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I'm studying undergraduate-level differential and integral calculus and have recently come across the topic of improper Riemann integrals. I'm familiar with the concept for single-variable functions, but I haven't been able to find a rigorous exposition of improper integrals for functions of several variables.

What I mean exactly is the 'natural' generalisation of the Riemann integral which arises from dropping one or both of the hypotheses of

  • The function being defined on a set which is not bounded
  • The function itself not being bounded.

Being familiar with the equivalent concepts for functions $\mathbb{R} \to \mathbb{R}$, I feel that it wouldn't be too hard for me to generalize the concept from that scenario (which I have found to be a lot better documented) to that of functions defined on $\mathbb{R^{n}}$, but I'm looking for a sort of standard text on it. I just can't seem to find it.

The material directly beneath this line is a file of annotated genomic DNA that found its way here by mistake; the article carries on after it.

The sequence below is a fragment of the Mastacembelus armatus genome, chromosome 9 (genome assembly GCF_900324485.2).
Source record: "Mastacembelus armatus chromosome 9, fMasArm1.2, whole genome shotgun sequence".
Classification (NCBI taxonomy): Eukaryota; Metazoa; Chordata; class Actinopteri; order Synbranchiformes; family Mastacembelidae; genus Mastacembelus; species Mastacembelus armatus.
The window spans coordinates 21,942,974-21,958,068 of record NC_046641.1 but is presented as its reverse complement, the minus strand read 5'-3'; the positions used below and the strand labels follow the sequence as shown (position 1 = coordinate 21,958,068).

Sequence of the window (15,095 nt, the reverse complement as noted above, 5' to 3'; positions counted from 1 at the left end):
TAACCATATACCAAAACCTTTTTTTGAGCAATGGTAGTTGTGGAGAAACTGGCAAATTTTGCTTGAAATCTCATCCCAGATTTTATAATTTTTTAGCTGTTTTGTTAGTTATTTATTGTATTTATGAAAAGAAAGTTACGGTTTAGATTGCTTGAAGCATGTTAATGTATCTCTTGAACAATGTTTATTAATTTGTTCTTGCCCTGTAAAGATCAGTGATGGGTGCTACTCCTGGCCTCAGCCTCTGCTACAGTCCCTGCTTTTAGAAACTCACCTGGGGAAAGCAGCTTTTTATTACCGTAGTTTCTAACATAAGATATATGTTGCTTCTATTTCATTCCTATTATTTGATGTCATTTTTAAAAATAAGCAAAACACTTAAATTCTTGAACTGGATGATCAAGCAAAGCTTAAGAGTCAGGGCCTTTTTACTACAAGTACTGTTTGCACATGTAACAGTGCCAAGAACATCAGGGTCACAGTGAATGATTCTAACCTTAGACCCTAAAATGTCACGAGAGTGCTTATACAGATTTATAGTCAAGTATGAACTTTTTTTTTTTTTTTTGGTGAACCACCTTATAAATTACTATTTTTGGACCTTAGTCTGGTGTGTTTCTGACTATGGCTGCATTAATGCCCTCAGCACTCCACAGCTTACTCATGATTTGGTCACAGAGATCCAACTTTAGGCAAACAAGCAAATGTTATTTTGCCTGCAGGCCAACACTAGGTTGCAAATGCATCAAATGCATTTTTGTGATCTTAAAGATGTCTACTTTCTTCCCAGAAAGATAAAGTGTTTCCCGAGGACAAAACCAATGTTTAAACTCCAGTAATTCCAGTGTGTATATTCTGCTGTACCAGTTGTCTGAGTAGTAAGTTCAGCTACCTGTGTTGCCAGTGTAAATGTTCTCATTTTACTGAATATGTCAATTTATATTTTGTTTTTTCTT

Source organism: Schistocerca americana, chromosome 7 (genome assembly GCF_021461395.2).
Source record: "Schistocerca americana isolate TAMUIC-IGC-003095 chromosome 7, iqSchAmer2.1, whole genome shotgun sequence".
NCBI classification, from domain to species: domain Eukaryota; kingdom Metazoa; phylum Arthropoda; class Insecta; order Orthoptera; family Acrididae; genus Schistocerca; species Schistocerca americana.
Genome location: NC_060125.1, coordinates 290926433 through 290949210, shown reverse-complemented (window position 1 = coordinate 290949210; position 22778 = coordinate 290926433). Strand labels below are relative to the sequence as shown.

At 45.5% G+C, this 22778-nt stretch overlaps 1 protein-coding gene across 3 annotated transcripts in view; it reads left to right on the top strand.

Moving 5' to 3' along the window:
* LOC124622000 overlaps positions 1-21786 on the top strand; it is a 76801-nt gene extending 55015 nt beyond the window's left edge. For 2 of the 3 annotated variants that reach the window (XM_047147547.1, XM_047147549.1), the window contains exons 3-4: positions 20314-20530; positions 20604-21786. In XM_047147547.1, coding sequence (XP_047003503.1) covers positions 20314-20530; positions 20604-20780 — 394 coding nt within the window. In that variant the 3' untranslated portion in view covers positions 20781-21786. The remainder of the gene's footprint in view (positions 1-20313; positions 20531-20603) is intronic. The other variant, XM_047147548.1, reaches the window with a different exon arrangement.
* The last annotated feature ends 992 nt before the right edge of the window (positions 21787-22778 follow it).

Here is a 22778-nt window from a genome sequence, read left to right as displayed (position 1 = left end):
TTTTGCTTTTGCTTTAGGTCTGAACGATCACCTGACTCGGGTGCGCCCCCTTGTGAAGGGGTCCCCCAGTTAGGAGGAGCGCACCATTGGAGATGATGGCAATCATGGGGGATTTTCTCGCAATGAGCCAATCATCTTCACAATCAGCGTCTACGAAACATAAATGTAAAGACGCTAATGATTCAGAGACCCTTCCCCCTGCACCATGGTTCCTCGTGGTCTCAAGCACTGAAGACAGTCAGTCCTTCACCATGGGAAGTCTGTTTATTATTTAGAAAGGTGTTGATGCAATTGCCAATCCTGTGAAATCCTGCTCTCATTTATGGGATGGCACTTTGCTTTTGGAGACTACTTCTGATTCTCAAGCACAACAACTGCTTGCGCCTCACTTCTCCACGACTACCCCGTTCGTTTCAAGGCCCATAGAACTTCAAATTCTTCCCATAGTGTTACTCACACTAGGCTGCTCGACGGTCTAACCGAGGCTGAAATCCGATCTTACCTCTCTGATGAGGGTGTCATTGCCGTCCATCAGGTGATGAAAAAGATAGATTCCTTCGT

Apostol's Mathematical Analysis was a promising source but, again, it only deals with the single-variable case. Marsden & Hoffman's Elementary Classical Analysis does have a short section on it, which I find too shallow and aerial. Finally, Rudin's Principles of Mathematical Analysis doesn't seem to cover what I want either, only mentioning improper integrals for the single-variable case.

I am baffled that none of these supposedly standard texts cover the topic I'm after with depth. I can only hope that somebody out here knows any better sources.

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  • $\begingroup$ No one? Really? $\endgroup$ – Jake Parsons Apr 30 '15 at 21:07

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